• Were there any disagreements within the groups about which claims should be accepted or rejected?
  • Which of the claims made on other groups did they not accept as responsibilities? Why was this? Do you think that such cases would cause any problems in reality?
  • Were there responsibilities that each group accepted but which they had not recognised before? How do they feel about this now?
  • Did the activity show people anything new about democratic society that they did not know before? Were there any surprises?

Tips for facilitators

In step 4 of the instructions, after the groups have drawn up their list of functions, don't spend too long discussing the issues as a whole group. You should use this more as a prompt for the next small group work they will be doing. Groups may want to make a note of the other groups' functions.

When they draw up their lists of demands (step 5), tell them not to be unrealistic in their demands on the other "actors"! These responsibilities will need to be acceptable, so they should not make unfair or unreasonable claims.

When the groups start negotiating (step 8), this should not be presented as a "competition", nor should this stage occupy too much time. Emphasise to groups that they should see themselves as co-operating with each other: the purpose is to establish a society in which all "actors" work together for everyone's satisfaction. Therefore, the transactions should be relatively quick: tell groups to accept claims if they seem to be reasonable, and otherwise to reject them, with any controversial ones to be discussed at a later stage.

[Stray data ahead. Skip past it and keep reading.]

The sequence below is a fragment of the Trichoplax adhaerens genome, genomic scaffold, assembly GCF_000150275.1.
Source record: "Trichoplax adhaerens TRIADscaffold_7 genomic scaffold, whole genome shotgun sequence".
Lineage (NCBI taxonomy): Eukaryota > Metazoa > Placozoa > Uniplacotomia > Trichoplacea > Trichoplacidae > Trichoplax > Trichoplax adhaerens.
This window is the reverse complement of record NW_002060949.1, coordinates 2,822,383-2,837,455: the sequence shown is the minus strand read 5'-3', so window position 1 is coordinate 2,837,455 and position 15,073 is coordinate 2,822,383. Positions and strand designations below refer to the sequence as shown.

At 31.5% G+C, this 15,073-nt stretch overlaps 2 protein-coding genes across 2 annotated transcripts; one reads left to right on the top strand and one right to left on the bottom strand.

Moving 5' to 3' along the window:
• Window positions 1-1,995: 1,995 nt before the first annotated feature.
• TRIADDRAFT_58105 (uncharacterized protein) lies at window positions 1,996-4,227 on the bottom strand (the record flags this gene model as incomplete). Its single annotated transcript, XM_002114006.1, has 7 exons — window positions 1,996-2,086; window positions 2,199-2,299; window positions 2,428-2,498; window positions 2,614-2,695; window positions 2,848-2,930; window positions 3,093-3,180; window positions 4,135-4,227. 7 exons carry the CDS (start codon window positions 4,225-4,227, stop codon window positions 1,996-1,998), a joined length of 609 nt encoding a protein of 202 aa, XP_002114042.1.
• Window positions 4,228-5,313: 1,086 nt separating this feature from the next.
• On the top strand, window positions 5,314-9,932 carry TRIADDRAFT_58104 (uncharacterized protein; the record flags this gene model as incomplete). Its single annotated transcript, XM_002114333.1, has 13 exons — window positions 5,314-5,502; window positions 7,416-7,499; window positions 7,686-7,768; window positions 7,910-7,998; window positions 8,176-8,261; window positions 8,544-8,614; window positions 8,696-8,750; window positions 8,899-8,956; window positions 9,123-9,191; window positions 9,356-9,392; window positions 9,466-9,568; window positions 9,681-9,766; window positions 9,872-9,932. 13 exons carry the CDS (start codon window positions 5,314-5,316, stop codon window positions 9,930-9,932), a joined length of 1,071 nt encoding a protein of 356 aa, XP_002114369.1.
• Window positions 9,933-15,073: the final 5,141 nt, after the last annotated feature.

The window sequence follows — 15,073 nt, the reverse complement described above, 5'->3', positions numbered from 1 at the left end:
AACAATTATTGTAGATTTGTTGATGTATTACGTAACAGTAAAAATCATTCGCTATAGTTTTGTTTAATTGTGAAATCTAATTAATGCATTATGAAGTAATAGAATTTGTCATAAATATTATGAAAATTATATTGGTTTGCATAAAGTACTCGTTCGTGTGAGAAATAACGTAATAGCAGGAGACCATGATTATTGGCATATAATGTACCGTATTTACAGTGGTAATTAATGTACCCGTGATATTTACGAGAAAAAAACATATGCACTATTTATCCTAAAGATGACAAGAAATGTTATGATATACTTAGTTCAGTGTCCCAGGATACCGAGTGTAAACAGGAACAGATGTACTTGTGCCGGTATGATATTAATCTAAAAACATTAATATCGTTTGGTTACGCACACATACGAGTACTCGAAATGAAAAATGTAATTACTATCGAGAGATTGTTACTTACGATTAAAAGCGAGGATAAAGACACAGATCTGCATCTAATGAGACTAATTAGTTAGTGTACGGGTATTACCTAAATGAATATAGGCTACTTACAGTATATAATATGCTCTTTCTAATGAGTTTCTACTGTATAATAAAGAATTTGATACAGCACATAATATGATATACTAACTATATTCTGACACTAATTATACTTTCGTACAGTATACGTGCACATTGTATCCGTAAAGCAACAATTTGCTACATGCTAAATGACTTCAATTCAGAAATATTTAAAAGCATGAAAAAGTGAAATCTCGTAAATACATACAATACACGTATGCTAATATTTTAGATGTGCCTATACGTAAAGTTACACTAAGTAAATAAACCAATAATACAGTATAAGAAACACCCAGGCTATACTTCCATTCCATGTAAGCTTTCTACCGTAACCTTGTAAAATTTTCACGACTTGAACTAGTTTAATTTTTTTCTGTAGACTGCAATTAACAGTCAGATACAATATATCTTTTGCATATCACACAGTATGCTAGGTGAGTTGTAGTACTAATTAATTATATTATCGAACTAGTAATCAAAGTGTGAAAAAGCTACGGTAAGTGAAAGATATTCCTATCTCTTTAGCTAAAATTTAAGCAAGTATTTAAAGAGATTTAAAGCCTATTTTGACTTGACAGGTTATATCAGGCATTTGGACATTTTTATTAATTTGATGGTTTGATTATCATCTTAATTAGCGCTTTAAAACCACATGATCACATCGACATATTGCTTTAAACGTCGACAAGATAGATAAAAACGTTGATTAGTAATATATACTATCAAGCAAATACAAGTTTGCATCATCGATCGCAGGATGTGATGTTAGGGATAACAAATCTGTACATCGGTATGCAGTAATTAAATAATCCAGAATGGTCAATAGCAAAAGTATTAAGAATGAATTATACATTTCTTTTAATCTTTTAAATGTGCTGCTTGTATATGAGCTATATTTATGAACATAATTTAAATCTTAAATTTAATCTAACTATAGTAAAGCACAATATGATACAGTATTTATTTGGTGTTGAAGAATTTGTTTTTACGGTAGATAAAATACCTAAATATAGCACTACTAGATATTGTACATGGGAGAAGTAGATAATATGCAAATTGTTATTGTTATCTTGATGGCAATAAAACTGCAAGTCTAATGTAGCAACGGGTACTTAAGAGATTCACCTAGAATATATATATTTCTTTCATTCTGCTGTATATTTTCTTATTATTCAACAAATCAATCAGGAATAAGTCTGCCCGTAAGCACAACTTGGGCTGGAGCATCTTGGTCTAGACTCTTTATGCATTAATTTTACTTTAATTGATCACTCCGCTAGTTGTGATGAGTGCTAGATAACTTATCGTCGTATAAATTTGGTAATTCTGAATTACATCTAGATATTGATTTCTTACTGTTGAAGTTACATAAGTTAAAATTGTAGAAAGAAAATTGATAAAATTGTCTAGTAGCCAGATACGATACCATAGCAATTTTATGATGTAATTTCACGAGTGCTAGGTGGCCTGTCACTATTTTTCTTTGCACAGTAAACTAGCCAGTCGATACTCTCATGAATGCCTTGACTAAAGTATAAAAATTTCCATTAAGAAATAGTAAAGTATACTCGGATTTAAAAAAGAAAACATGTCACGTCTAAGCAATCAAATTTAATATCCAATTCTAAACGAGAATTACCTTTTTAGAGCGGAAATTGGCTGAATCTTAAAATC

The activity may be made more or less complicated by using different numbers of "actors" within society: for example, you may want to add "businesses", "minorities", or "disadvantaged groups". However, this will make the negotiation process a lot more complicated, and you may not want all of the groups to exchange demands with each of the others. You could also use different categories with more direct relevance to young people's reality - for example, replace "citizens" by "young people" and "the government" by "school".

The activity could be simplified by removing one or more of the groups: for example, by working with only "citizens" and "the government". This may be preferable if you have a small group.

You may want to try the activity without the use of the chart: during the negotiation process, someone from the first group should hold one end of the piece of wool, and offer the other end to someone in the second group. If people keep hold of their ends, the whole "society" should be physically linked up by the end of the process!

Suggestions for follow-up

The group could continue to add to the map, by including different groups within society (see Variations). They may want to transfer the map to another sheet of paper for greater clarity, and then to draw in the connections using different colours - for example, red for the government, yellow for the media, green for NGOs, etc. Think about which connections in your own society are not well developed, and what could be done to overcome this.

If the group would like to work on a more practical project that involves liaison and co-operation between local government, NGOs and media in their own community, they may enjoy the activity "Garden in a night".

If people would like to explore some of the more personal links that hold the group together, then they may like to do the activity, "Seeking similarities and discovering diversity" from the all different all equal education pack.